(4) in cases where someone was successful in harassing the grand boss into bumping their project ahead of everyone else’s, I would make it clear that I was working on a project for Y department that had been given priority by the grand boss and I would let them know what the new deadline would be as soon as I finished–but that I expected a delay of at least x days. If that was a problem, they were welcome to contact grand boss.

    I probably come across sounding really witchy with a lot of the above, however I was always very nice and sympathetic about it and actually had a really good reputation throughout the organization. Tone of voice (verbal or written) can really make a difference.

    Reply
  31. FD

    I do have to wonder–it sounds like you two work for the same company? It sounds like your team is good at delivering on time, but is this generally a problem in your company as a whole? I wonder because I usually see this behavior when someone has been working in an environment where people are (a) really bad about hitting deadlines and (b) don’t tell anyone until the deadline sails past.

    Reply
  32. LQ

    I strongly agree about a firm. “We will be done by June 15th.” It makes me itchy but for a lot of people the more nuanced answer I want to give is too much detail and only confuses the problem more.

    If none of the things suggested work I’d just set up a quick reply with “We will be done by June 15th.” for each project and it’s date and then fire it off first thing in the morning (or last thing at the end of the day I suppose). And just hit send. Assume it’s part of what you get paid to do and let it go, this is worth pushing back about clearly and explaining it. But it’s just annoying and especially if your projects are big enough that they take weeks it’s worth just finding a quick and easy way to manage it on your end. (If you were expected to do a dozen updates on constantly changing problems I’d suggest something different, but it doesn’t sound like that.)

    Reply
  33. Greenbird

    I would also look at cancelling the biweekly meetings since they don’t seem to be accomplishing anything. Reclaim that time.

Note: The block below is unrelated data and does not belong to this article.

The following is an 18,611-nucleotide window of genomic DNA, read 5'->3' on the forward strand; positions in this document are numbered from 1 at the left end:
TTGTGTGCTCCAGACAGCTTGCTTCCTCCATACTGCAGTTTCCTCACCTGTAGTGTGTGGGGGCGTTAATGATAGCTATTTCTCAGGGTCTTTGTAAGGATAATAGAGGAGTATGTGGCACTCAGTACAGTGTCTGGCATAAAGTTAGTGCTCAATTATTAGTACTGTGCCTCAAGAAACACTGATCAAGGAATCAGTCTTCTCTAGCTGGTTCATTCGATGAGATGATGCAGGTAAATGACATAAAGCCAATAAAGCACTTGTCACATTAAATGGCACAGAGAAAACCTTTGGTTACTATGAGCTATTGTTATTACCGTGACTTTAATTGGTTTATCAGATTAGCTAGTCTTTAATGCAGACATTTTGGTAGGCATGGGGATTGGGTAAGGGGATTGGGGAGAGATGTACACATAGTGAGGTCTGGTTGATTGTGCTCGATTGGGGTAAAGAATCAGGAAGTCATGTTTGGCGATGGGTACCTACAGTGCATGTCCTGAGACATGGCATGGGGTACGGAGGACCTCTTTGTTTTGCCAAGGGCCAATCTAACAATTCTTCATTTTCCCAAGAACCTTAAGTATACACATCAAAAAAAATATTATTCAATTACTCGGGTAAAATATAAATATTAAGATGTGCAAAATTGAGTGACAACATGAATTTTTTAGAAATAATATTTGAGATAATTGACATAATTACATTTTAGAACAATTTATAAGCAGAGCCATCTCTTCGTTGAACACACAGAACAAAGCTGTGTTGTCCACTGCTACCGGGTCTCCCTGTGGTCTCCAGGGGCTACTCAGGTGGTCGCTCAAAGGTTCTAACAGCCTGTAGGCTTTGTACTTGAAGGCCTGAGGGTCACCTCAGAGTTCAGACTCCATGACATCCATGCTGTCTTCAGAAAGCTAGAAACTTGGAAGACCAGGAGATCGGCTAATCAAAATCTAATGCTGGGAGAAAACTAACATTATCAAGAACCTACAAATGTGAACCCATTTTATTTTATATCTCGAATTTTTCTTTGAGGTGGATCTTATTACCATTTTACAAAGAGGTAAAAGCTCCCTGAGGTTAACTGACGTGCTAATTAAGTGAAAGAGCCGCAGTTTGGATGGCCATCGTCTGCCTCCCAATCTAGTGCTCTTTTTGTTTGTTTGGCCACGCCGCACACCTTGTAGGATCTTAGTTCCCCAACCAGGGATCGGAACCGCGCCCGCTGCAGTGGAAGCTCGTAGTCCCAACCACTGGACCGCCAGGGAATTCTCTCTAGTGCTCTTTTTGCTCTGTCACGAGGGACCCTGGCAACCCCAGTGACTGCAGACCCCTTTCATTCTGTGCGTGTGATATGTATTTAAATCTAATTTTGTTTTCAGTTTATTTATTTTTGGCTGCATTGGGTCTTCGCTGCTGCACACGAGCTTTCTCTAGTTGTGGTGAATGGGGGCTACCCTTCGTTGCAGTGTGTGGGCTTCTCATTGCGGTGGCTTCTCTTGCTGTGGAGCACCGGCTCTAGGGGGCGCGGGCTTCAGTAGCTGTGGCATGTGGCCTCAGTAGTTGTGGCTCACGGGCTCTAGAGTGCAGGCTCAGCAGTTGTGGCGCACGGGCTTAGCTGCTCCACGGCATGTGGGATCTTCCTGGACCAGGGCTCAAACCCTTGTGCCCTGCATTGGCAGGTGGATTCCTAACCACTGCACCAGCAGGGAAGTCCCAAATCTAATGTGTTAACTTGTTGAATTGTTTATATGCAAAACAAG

Would it feel any easier to simply send a daily email to Jane saying some version of, “FYI, the project is continuing to proceed as expected. We’ll let you know if that changes.” Don’t wait for her to email you, just every morning or every night send her the generic “still good” email. You could write up 4 or 5 versions with varying wording and just send her one every day. Then at least you’re not waiting for her to email, and then having to respond to her specific wording. Also, you can send it out when it’s convenient for you instead of being interrupted. It’s still extra work that you really shouldn’t have to do, but maybe that approach would at least limit it more literally to just an actual minute of extra work each day.

    Reply
    1. Workfromhome

      Careful with that. It might make her emails stop or it might not as soon as she catches onto the fact you are sending them all the time. If she doesn’t trust you to make the date even when you’re communicated any rare delays she probably will not trust that you actually check on the project before sending your generic message.
      What’s worse is if you forget to send these daily generic emails one day or go on vacation and don’t send them which will throw her into crisis mode. “I didn’t get a email telling me everything is OK so there must be an impending disaster. If these daily reassurance emails don’t really serve any purpose then they need to stop. Doing extra work simply because someone cant accept a normal business practice makes little sense. There is a big difference between doing what people NEED vs what they WANT.

      Reply
  34. Manager-at-Large

    Is there any chance you can set up (or already have) some intermediate updates for these projects?
    Sometimes waiting for work that has been handed off to another team with no visibility to internal processes seems more like a black hole than just a black box.
    If you have intermediate phases – like mockup, design proof, 3D model – putting those on a calendar and sharing them can provide confirmation that the *project* is in fact on schedule for the final hand-off as made clear by meeting these intermediate steps.
    Of course, you’d do this as a matter of course for all your stakeholders, and not just Jane.

    Reply
  35. trilusion

    Sometimes I worry that I seem like Jane to people. For example, I receive Project X from A and then pass it on to B for approval, then to C and they have it printed by D. But I usually make sure to communicate to A, B and C that there are other people involved after them and e.g. if A doesnt meet their deadline, everyone else suffers in some way. I wonder if that might be the case with Jane, too, and that she simply needs to keep other people informed as early as possible in order for the project to run smoothly.
    Still no reason to ask so excessively – but maybe context/further reasons might help?

    Reply
  36. NW Mossy

    I read this and feel kind of sad for Jane. Much as Jane’s behavior is legitimately frustrating for the OP, being a Jane is also really tough. It’s hard to go through work life feeling so unsure that other people will hold up their end, and putting so much effort into following up to try to manage that uncertainty is exhausting. It’s impossible to say whether Jane’s behavior is due to past experience, innate temperament, or a combination, but it’s clear that she’s gotten unmoored from normal expectations for status updates.